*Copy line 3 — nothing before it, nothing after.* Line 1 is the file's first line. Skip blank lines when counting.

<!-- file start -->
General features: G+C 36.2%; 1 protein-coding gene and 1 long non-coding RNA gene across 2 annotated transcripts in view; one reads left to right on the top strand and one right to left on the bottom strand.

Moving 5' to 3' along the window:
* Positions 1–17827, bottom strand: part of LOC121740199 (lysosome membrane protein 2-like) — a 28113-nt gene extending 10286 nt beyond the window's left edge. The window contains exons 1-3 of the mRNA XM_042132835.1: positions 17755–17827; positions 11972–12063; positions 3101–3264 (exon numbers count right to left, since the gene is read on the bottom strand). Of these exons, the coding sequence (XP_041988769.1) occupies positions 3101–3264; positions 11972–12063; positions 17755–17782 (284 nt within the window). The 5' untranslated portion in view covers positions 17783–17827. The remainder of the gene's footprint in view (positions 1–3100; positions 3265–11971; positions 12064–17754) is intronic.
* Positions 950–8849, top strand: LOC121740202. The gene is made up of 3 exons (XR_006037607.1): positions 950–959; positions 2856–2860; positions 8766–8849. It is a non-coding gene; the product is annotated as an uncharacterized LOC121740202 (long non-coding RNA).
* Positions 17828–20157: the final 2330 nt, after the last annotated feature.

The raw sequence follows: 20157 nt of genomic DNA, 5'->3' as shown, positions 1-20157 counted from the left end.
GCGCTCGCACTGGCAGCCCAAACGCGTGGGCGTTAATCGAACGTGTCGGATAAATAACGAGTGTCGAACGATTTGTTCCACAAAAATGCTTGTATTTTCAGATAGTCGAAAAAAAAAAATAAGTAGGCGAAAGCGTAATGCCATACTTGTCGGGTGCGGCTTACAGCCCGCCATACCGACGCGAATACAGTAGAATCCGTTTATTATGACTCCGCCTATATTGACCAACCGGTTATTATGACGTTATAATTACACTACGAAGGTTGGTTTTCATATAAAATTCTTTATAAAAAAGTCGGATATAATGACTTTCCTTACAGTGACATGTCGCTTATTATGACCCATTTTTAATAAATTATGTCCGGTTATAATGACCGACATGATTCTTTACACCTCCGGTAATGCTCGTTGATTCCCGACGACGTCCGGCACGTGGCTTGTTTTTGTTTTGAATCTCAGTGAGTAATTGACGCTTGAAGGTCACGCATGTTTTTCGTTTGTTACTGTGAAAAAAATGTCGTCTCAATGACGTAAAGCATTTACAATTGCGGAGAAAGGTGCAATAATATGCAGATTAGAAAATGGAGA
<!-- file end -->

* Positions 1–17827, bottom strand: part of LOC121740199 (lysosome membrane protein 2-like) — a 28113-nt gene extending 10286 nt beyond the window's left edge. The window contains exons 1-3 of the mRNA XM_042132835.1: positions 17755–17827; positions 11972–12063; positions 3101–3264 (exon numbers count right to left, since the gene is read on the bottom strand). Of these exons, the coding sequence (XP_041988769.1) occupies positions 3101–3264; positions 11972–12063; positions 17755–17782 (284 nt within the window). The 5' untranslated portion in view covers positions 17783–17827. The remainder of the gene's footprint in view (positions 1–3100; positions 3265–11971; positions 12064–17754) is intronic.